Hitting the target: Inflation in Belgium falls below 2% for first time in two years

Hitting the target: Inflation in Belgium falls below 2% for first time in two years
Credit: Belga / Siska Gremmelprez

Belgium's inflation rate fell to 1.6% last month, down from 2.7% in May, as lower energy prices continued to ease financial pressure on the country's citizens.

The data published by Statbel was based on the European Harmonised Index of Consumer Prices (HICP), which means that Belgium's headline rate is now below the 2% official target set by the European Central Bank (ECB): the first time it has fallen beneath this threshold since July 2021.

Core inflation, which strips out energy and volatile food prices, remained significantly higher than the headline rate at 7.9%. However, it also registered a decline relative to the previous month, after a slight uptick from April to May (8.1% to 8.4%).

Food prices continued to have a significant upward effect on inflation, with both processed (13.0%) and unprocessed (12.4%) food inflation multiple times greater than the headline rate. Conversely, electricity is now 29.2% cheaper compared to this time last year, while natural gas is 65.2% less expensive.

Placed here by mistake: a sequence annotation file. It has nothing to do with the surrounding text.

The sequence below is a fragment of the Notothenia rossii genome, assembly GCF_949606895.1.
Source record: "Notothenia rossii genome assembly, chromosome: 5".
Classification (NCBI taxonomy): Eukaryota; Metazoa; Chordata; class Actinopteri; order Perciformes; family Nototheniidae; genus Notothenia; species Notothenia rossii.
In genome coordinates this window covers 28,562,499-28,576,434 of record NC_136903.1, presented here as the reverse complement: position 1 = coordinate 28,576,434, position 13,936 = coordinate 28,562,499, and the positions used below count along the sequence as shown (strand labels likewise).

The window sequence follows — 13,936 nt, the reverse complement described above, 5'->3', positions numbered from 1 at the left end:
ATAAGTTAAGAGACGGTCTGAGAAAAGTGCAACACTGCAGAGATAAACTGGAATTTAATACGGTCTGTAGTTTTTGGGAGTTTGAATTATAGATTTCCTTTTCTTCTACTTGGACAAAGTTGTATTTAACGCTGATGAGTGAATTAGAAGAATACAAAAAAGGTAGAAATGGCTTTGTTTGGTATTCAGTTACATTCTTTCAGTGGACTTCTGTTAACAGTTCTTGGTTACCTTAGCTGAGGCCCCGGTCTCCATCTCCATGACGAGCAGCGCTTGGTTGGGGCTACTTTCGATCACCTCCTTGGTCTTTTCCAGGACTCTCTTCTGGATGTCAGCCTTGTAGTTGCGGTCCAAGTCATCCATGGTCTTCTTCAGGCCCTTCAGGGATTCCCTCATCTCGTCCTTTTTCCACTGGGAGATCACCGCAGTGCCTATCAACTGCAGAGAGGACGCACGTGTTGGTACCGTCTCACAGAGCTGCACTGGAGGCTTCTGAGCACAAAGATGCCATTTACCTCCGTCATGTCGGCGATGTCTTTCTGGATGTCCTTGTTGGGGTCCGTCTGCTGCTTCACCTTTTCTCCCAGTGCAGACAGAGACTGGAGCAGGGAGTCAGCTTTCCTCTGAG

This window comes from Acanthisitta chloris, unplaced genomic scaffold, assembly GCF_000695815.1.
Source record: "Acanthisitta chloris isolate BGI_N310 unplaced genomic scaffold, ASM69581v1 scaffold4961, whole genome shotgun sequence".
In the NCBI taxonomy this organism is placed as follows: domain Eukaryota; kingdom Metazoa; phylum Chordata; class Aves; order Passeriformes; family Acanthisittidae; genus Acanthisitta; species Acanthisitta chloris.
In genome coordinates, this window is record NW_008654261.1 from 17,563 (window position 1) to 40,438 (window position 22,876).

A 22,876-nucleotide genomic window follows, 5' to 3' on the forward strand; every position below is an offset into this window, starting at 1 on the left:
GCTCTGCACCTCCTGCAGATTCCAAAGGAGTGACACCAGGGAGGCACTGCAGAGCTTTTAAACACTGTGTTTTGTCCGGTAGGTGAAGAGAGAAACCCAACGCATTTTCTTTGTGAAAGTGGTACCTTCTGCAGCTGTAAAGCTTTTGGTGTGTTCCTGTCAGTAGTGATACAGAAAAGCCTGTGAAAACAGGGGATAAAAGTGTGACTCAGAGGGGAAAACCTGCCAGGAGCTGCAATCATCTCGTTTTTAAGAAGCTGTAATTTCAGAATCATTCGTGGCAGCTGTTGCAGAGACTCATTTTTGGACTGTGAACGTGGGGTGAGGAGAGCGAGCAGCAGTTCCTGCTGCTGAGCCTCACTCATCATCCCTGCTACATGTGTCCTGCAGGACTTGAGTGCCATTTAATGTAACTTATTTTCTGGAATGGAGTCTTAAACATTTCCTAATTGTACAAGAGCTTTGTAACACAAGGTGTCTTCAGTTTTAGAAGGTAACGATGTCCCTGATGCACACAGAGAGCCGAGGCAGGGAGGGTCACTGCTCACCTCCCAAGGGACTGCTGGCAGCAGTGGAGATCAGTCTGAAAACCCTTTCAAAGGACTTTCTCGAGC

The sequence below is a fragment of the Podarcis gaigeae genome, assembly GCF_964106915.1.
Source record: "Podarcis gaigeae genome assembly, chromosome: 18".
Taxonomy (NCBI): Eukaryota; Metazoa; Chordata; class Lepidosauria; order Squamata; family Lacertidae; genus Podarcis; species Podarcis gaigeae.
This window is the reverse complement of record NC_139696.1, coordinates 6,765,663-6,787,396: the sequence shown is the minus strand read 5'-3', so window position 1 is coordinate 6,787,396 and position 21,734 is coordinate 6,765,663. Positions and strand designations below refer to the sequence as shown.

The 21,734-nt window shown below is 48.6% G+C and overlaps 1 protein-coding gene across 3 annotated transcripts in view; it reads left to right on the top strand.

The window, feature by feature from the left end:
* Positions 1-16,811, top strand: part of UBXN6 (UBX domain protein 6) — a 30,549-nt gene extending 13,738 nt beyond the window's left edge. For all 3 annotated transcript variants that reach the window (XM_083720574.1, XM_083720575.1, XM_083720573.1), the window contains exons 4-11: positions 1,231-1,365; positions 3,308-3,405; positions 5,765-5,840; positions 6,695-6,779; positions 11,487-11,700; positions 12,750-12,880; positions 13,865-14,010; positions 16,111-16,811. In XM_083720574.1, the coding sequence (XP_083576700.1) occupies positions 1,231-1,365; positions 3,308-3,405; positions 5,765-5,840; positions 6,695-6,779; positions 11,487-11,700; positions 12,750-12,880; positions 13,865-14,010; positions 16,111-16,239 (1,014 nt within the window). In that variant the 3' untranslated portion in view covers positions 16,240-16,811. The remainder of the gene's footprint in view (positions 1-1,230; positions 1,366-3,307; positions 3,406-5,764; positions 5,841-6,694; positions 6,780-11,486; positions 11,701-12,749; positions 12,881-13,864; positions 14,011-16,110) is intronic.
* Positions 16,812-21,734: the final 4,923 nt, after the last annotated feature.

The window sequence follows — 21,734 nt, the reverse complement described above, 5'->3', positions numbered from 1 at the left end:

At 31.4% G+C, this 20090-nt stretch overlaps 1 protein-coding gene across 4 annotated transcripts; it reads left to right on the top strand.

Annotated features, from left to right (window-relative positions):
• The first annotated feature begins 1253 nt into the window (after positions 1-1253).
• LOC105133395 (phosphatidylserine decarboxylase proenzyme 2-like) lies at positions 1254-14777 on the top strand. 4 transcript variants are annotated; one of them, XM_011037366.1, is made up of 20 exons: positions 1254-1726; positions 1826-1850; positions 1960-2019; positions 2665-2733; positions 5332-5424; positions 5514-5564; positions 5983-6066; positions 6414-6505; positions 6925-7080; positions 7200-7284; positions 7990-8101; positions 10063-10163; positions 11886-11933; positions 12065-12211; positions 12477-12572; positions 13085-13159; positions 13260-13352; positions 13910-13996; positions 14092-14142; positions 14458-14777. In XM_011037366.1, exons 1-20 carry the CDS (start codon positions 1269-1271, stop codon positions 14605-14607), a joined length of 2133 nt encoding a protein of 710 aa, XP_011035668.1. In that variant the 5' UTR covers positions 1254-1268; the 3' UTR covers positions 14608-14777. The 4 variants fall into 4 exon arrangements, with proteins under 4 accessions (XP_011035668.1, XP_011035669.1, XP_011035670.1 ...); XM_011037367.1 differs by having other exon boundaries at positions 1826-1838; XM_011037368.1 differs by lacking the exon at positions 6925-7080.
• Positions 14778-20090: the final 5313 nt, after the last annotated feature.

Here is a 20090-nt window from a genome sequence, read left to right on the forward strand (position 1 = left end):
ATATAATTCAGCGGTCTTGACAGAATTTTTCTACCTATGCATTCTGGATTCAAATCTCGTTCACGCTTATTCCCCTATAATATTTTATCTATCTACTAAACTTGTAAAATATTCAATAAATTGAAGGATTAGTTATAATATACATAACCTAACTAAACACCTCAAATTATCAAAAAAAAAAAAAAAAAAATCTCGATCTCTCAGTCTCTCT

The latest report follows another Statbel study from last month, which found that Belgium's inflation rate fell to 4.15% in June, down from 5.20% in May. However, this rate was calculated using the Consumer Price Index (CPI): a different index from the HICP, which is quantified using a distinct basket of goods and services and is the EU's preferred measure of inflation.

Beyond Belgium's borders

The EU-wide inflation data for June has not yet been released by the EU's statistics office, Eurostat. However, according to early "flash" estimates, Belgium's headline rate is set to remain significantly below that of its neighbours, including France (5.3%), the Netherlands (6.4%), and Germany (6.8%).

In May, Belgium's inflation rate (2.7%) was less than half the eurozone average (6.1%), and the second-lowest in the EU after Luxembourg (2.0%),

High inflation across much of the rest of the eurozone makes it highly unlikely that the ECB will refrain from raising rates at its next meeting, which is scheduled for Thursday next week.

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The ECB has now hiked interest rates eight times over the past year in its efforts to dampen European inflation. At its last meeting in June, the Bank increased its benchmark rate by 25 basis points to 3.5% – its highest level in 22 years.

ECB President Christine Lagarde has previously stated that it is "very likely" that the ECB will hike rates again at its next meeting. "Are we done? Have we finished the journey? No," Lagarde said last month. "We are not at our destination. Do we still have ground to cover? Yes."

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